Award-winning Chef Phyllis Segura has cooked for people in all walks of life both in the U.S. and E.U. Chef Phyllis has been cooking for special people since 2000.
She attended the Apicius Cooking School of Lorenzo de’Medici in Florence, Italy; received a James Beard Foundation scholarship; attended various New York cooking schools; and watched her grandmother very carefully.
As a personal and private chef Phyllis cooks for individual clients and offers cooking demonstrations regularly. She specializes in small elegant dinner parties, and intimate dinners - plated or buffet, weekday meals and private and group culinary instructions.
The chef prepares a wide variety of cuisines. Whereas a restaurant chef might have a specialty that is served daily, as a personal or private chef Segura applies her skills to the requirements and palates of her clients. Fresh and seasonal ingredients make the best dishes. She is not shy with herbs and spices and will go out of her way to source ingredients.

Vegetarian, Vegan, Macrobiotic, Kosher, grain-free, dairy-free, gluten-free, blood type, diabetic and other special diets are available. Chef prefers to use organic, pesticide and antibiotic free, non-GMO and local products as much as possible.
Consultations with nutritionists are recommended for special needs and diets for proper guidelines.

References and a rate sheet are available. She currently lives in Saugerties, NY.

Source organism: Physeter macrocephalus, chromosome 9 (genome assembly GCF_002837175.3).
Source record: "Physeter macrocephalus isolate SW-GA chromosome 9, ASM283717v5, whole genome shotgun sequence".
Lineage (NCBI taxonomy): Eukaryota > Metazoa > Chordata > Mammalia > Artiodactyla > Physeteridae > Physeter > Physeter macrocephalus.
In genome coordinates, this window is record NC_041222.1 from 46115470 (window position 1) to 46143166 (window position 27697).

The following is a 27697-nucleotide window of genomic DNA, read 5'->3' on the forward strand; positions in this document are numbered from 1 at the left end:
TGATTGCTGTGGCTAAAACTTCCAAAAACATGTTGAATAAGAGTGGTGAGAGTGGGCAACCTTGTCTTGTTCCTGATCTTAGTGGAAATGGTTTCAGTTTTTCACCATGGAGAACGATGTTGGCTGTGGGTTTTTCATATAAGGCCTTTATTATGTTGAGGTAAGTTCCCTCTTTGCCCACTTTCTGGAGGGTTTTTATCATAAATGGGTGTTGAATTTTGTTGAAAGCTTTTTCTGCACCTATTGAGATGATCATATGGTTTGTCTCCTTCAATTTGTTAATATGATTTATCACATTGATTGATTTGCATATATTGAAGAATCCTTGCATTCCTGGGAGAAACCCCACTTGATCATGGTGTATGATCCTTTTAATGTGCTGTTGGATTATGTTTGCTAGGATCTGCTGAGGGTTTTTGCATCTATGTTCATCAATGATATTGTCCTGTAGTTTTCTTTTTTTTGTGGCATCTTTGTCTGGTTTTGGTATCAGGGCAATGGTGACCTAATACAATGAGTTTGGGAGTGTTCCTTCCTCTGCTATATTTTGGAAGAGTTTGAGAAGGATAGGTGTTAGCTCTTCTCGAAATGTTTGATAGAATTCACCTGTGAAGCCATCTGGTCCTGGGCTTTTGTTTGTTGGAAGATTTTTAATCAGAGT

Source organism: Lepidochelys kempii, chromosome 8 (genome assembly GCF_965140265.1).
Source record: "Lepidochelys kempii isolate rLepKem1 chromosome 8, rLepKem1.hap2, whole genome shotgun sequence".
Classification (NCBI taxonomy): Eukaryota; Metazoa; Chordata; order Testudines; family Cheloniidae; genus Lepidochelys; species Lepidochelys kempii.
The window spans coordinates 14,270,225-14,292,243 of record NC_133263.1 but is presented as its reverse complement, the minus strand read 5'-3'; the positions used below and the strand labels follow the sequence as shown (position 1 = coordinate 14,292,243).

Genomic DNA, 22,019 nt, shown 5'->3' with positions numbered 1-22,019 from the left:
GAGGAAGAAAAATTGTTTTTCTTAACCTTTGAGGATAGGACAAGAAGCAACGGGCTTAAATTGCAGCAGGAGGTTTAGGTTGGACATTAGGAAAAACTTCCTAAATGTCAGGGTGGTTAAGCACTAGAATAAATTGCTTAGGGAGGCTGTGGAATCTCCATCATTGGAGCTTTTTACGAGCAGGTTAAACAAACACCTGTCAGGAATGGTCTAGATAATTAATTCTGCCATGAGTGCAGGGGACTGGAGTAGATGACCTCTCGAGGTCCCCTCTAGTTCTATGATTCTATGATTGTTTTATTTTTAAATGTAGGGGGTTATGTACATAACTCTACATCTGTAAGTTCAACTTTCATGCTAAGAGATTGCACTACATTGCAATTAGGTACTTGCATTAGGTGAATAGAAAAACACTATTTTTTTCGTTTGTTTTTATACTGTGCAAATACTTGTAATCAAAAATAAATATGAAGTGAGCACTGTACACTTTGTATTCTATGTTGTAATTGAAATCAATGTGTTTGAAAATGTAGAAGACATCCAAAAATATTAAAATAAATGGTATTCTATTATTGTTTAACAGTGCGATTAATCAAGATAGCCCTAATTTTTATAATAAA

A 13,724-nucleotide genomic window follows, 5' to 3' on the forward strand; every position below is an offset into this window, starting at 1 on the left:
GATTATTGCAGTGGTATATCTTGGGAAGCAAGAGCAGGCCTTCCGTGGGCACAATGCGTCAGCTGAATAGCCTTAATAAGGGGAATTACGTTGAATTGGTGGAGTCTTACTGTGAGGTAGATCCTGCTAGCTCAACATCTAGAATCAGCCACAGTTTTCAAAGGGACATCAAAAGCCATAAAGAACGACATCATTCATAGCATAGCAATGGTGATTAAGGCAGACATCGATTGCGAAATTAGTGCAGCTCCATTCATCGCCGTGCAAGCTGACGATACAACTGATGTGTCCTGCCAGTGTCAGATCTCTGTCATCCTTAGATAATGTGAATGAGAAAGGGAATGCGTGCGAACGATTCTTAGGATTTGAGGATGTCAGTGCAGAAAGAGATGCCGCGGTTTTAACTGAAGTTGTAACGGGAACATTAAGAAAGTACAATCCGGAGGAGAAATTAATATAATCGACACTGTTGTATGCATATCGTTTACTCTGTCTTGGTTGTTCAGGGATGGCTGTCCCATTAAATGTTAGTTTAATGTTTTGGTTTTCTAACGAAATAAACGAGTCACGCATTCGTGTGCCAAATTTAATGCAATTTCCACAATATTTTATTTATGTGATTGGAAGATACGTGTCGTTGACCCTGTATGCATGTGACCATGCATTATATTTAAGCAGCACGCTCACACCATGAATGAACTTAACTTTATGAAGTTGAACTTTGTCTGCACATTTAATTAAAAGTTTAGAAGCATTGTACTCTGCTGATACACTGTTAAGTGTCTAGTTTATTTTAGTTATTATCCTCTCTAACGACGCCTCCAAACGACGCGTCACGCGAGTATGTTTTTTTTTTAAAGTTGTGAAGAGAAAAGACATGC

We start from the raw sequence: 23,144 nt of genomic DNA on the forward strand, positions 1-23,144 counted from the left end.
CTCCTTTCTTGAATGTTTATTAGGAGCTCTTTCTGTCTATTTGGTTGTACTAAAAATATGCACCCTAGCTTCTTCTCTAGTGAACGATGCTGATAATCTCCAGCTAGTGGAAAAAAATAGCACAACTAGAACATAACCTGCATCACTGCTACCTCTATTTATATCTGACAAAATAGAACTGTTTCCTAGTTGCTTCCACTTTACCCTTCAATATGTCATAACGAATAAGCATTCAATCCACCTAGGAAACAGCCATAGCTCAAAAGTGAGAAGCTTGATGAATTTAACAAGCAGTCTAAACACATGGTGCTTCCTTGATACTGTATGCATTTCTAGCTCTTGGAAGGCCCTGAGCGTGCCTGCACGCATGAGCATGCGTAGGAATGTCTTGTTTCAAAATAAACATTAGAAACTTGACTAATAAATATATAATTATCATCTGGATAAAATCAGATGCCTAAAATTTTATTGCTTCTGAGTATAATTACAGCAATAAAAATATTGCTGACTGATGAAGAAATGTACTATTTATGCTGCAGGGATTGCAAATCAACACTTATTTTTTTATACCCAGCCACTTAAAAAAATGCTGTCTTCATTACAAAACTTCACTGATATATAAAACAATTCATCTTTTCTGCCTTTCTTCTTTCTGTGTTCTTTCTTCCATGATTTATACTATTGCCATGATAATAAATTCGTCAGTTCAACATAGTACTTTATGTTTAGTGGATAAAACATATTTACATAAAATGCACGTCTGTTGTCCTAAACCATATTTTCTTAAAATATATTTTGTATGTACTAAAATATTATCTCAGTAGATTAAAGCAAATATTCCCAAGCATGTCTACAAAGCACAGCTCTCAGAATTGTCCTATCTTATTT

In 2013 she offered cooking classes in her home kitchen in Spencertown,NY www.reddoorcookingworkshop.blogspot.com

Send an email: info@cookingontheriver.com

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Friday, October 09, 2020


 This fall I discovered the wild grapes growing in the area. Hidden behind their leaves they slowly ripened by the end of September. I gathered them twice. The ones available at first then the second batch ripened a bit later. For the first batch I used only the wild grapes but the second time I purchased some Concord grapes that were also grown in the area but were not wild. 

The process is simple though labor-centric. First pick the grapes off the branches and leaves. Then wash well several times. Put into a large stainless pot cover with water, some sugar but not nearly as much as you will find in recipes. I use Organic cane sugar. I also added some 'secret' ingredients like a few scrapings of fresh ginger and nutmeg. Boil until most of the liquid has cooked off and the grapes have thickened. There is a tricky spot that occurs where you know it is done. The liquid starts bubbling and spitting. Be very careful at that point that it doesn't burn.

Let the mixture cool. Taste it to see if it needs more sugar. Add the sugar in small quantities. I like to make it tart, sweet but not so that the sweetness is the first thing you notice. After it cools strain it all through a Tamis or other strainer, pushing it through the screening. You are eliminating the many seeds and skin.

(I took some of the skin/seed mixture and coated goat cheese with it to great success. The seeds of the wild grapes are not very hard but the ones from the Concord grapes are.)

There is just this one photo of the wild and Concord grapes cooking. You can see that the wild grapes are much smaller:

Take the strained jam and put into jars that have been sterilized. Give to friends. You can tell them where the wild grapes are growing but they don't find them. Good luck.

I'll be uploading some past menus soon. They are very varied. You'll see. 

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